Maryland

Compensation for a corridor ranges from cash to bartered fiber infrastructure to a combination of both. DOT uses some of the following benchmarks to evaluate each proposal: past usage fees collected, what other states charge or what railroads charge, and also consider the current fiber facility needs for Maryland state government, the intelligent highway system or Network Maryland (extending fiber to all schools, libraries, etc.). Each compensation package will be different because timing and needs change.

North Carolina

Corridor value is determined by fair market value determined by independent appraisal.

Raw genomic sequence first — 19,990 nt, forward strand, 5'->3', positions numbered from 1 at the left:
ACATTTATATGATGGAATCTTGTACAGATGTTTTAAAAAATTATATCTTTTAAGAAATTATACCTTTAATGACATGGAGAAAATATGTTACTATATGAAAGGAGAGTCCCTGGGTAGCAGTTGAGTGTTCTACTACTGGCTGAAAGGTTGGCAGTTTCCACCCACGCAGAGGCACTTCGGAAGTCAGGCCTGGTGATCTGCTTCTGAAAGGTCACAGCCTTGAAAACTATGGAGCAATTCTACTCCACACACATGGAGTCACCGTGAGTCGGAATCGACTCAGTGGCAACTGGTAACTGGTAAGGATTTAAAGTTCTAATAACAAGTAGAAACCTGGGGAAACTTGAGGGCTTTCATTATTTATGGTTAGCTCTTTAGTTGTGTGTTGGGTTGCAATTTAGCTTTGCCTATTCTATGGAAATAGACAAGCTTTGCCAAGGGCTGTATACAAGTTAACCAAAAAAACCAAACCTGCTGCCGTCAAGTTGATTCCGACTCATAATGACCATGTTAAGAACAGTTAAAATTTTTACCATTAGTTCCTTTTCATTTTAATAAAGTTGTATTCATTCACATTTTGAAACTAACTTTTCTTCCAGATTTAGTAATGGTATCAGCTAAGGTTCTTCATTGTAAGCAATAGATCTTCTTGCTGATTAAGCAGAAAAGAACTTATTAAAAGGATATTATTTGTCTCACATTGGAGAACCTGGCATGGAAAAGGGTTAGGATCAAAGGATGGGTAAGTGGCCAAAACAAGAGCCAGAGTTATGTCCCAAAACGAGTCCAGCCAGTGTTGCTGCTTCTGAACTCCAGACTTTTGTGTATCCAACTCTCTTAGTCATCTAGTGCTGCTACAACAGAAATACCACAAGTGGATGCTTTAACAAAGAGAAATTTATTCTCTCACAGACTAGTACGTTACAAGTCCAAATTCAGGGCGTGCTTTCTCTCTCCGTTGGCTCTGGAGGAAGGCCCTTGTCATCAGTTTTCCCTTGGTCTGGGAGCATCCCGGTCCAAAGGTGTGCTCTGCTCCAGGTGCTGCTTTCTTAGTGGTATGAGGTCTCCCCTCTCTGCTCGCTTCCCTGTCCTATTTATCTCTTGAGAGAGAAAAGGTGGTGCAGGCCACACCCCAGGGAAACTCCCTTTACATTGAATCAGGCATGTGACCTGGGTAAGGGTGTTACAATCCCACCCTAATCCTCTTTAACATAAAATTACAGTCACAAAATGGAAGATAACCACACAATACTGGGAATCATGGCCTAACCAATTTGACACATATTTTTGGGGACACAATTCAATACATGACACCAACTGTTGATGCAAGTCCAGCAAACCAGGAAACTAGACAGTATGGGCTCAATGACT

Oregon

Fair market value is determined by use of real estate property tax roll (assumed to be market values) for adjoining property adjusted for placement; surface use: 100% of fair market value, and aerial and underground use: 1/3 of fair market value

Washington

Past policy of negotiating use of public lands is being reviewed and new policy will be developed. Land and Resources would not disclose proposed fees or process changes.

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Updated: 08/19/2013